Wanting to diversify? Look at your dinner table
For the Appeal
Beyond the ethanol and commodities buzz these days, there are a few things that you may want to know before investing in the “food” business.
When investing in food stocks, you need to understand that there is a process that takes place, from the farm to our mouths.
Knowing how to identify each step and to recognize opportunities and risks is not always easy. Putting food in your portfolio can provide some diversification for the conservative as well as the risky investor as long as you understand each step.
Let’s start with Mother Earth. Farmers need to prepare the soil to plant crops.
Next step, farmers sow the seeds, so they will need seeds as well as chemicals like fertilizer and pesticides. Some examples in this area would be Monsanto, Potash and DuPont.
Once the crops are mature, the farmer will need to harvest the crop. In order to do these things, they will need equipment.
Some examples of companies that make farm machinery are Caterpillar, John Deere and AGCO. These companies also manufacture heavy equipment for construction and mining, so if you want a more farm-focused company, you should do some additional research.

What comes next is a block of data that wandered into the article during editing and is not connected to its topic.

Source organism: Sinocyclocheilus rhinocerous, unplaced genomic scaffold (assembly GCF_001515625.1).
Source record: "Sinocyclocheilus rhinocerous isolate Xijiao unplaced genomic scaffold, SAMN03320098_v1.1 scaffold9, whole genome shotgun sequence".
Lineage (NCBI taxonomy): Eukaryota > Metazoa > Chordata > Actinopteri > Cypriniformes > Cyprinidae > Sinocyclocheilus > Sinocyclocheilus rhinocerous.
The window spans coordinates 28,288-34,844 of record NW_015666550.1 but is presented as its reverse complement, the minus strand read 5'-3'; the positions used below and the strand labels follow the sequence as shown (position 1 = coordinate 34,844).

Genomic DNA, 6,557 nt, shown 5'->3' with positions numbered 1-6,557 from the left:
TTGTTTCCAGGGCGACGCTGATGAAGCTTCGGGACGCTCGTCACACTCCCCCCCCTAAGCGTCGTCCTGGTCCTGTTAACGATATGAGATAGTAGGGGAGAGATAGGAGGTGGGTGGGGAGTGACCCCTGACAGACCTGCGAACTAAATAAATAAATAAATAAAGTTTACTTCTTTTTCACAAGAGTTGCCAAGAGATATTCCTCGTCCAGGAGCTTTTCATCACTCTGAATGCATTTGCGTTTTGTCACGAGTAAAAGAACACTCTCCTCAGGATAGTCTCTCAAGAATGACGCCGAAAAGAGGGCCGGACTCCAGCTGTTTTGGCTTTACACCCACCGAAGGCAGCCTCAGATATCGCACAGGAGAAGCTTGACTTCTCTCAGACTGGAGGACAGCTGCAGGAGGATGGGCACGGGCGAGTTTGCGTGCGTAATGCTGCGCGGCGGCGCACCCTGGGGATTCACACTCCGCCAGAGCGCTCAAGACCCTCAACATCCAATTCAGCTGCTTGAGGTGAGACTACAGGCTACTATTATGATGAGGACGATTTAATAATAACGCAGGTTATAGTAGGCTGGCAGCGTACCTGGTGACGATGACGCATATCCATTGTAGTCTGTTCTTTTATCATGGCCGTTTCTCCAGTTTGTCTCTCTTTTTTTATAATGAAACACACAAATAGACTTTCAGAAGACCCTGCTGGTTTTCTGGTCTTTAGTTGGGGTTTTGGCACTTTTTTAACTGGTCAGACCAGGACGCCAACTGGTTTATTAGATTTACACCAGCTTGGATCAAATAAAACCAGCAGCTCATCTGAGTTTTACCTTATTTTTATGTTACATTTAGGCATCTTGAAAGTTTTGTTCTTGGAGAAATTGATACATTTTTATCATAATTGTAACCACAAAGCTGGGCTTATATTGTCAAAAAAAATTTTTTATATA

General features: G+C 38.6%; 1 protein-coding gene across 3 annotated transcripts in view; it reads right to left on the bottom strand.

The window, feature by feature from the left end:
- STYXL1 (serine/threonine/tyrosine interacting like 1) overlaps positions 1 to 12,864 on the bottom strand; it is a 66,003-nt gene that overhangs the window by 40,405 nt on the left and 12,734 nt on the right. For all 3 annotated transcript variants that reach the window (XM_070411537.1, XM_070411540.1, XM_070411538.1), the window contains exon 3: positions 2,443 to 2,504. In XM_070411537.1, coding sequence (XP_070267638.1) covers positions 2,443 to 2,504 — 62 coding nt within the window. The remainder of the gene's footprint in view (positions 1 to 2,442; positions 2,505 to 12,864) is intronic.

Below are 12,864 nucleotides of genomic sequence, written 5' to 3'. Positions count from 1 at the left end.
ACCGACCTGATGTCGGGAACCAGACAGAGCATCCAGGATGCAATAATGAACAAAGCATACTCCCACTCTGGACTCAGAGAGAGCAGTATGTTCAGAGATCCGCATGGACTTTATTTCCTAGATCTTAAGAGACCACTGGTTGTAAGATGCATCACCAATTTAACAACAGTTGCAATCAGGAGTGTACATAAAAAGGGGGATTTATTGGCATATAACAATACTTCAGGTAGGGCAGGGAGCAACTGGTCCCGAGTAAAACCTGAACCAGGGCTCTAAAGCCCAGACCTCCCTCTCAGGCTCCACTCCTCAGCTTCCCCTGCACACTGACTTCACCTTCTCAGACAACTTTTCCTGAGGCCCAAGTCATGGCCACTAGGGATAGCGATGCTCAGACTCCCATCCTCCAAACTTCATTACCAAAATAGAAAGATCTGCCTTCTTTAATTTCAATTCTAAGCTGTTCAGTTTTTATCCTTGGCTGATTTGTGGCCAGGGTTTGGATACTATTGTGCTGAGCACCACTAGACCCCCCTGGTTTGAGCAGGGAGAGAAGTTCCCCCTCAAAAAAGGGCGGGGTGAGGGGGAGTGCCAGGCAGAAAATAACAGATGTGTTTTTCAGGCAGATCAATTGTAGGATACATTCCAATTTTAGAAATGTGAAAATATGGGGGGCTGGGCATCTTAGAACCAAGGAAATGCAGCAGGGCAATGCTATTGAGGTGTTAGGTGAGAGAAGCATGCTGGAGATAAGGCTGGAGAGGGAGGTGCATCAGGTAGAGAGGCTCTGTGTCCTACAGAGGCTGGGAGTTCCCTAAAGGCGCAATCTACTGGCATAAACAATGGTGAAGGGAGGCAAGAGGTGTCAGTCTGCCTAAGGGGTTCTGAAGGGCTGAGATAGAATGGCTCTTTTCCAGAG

For the most part, farmers are only in the business of planting, growing and harvesting crops. Those crops will need to be transported, stored and processed. For these steps, you turn to another set of companies like Archer Daniels Midland and Bunge. There are also companies that will bring fresh food to market like Del Monte and Chiquita.
Picking individual stocks involves research and risk. The stocks mentioned in this article are examples and not recommendations on my part, but if you want exposure to the entire segment, Market Vectors Global Agribusiness can give you a cost-effective alternative to buying individual stocks and diversification in the agribiz sector of the economy.
We all eat food, so why not look at the opportunities that are available in this sector? Make sure that you do your homework first, as all opportunities in the food biz are not the same.
• Carol Perry, of Carol Perry and Associates, has been a resident of Northern Nevada since 1983.